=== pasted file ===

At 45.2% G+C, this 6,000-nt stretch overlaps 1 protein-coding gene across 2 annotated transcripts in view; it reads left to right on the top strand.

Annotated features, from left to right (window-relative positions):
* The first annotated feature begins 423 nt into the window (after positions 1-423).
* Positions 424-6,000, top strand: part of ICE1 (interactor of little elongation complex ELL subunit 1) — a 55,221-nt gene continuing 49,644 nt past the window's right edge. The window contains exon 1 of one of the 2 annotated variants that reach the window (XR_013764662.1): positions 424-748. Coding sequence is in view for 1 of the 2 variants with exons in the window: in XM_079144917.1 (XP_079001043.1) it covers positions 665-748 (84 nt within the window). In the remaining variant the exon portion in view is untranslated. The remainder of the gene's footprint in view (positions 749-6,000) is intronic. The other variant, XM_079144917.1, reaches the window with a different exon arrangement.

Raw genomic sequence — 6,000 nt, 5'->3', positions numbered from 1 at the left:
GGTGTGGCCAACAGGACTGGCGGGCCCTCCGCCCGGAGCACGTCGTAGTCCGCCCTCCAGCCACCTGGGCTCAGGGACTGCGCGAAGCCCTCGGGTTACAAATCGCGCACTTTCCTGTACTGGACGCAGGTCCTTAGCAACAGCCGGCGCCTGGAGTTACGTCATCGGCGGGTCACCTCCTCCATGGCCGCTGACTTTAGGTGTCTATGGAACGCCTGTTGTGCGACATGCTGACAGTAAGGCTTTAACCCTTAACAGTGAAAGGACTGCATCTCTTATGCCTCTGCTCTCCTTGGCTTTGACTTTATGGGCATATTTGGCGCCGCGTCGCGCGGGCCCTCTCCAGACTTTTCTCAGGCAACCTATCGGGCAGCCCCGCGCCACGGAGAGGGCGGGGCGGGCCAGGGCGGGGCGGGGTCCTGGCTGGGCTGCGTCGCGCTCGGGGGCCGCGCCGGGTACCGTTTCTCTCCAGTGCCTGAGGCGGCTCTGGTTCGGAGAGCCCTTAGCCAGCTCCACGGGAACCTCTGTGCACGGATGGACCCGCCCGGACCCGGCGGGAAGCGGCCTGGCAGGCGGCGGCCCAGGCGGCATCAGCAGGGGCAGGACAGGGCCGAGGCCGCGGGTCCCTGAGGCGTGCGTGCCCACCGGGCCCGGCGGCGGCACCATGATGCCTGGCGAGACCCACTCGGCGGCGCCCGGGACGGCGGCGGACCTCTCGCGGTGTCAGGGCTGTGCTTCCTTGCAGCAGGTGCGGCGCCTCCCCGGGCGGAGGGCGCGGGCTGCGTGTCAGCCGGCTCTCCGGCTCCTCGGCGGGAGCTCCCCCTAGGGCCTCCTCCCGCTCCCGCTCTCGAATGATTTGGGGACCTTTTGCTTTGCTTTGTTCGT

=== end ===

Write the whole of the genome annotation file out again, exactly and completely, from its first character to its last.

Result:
At 45.2% G+C, this 6,000-nt stretch overlaps 1 protein-coding gene across 2 annotated transcripts in view; it reads left to right on the top strand.

Annotated features, from left to right (window-relative positions):
* The first annotated feature begins 423 nt into the window (after positions 1-423).
* Positions 424-6,000, top strand: part of ICE1 (interactor of little elongation complex ELL subunit 1) — a 55,221-nt gene continuing 49,644 nt past the window's right edge. The window contains exon 1 of one of the 2 annotated variants that reach the window (XR_013764662.1): positions 424-748. Coding sequence is in view for 1 of the 2 variants with exons in the window: in XM_079144917.1 (XP_079001043.1) it covers positions 665-748 (84 nt within the window). In the remaining variant the exon portion in view is untranslated. The remainder of the gene's footprint in view (positions 749-6,000) is intronic. The other variant, XM_079144917.1, reaches the window with a different exon arrangement.

Raw genomic sequence — 6,000 nt, 5'->3', positions numbered from 1 at the left:
GGTGTGGCCAACAGGACTGGCGGGCCCTCCGCCCGGAGCACGTCGTAGTCCGCCCTCCAGCCACCTGGGCTCAGGGACTGCGCGAAGCCCTCGGGTTACAAATCGCGCACTTTCCTGTACTGGACGCAGGTCCTTAGCAACAGCCGGCGCCTGGAGTTACGTCATCGGCGGGTCACCTCCTCCATGGCCGCTGACTTTAGGTGTCTATGGAACGCCTGTTGTGCGACATGCTGACAGTAAGGCTTTAACCCTTAACAGTGAAAGGACTGCATCTCTTATGCCTCTGCTCTCCTTGGCTTTGACTTTATGGGCATATTTGGCGCCGCGTCGCGCGGGCCCTCTCCAGACTTTTCTCAGGCAACCTATCGGGCAGCCCCGCGCCACGGAGAGGGCGGGGCGGGCCAGGGCGGGGCGGGGTCCTGGCTGGGCTGCGTCGCGCTCGGGGGCCGCGCCGGGTACCGTTTCTCTCCAGTGCCTGAGGCGGCTCTGGTTCGGAGAGCCCTTAGCCAGCTCCACGGGAACCTCTGTGCACGGATGGACCCGCCCGGACCCGGCGGGAAGCGGCCTGGCAGGCGGCGGCCCAGGCGGCATCAGCAGGGGCAGGACAGGGCCGAGGCCGCGGGTCCCTGAGGCGTGCGTGCCCACCGGGCCCGGCGGCGGCACCATGATGCCTGGCGAGACCCACTCGGCGGCGCCCGGGACGGCGGCGGACCTCTCGCGGTGTCAGGGCTGTGCTTCCTTGCAGCAGGTGCGGCGCCTCCCCGGGCGGAGGGCGCGGGCTGCGTGTCAGCCGGCTCTCCGGCTCCTCGGCGGGAGCTCCCCCTAGGGCCTCCTCCCGCTCCCGCTCTCGAATGATTTGGGGACCTTTTGCTTTGCTTTGTTCGT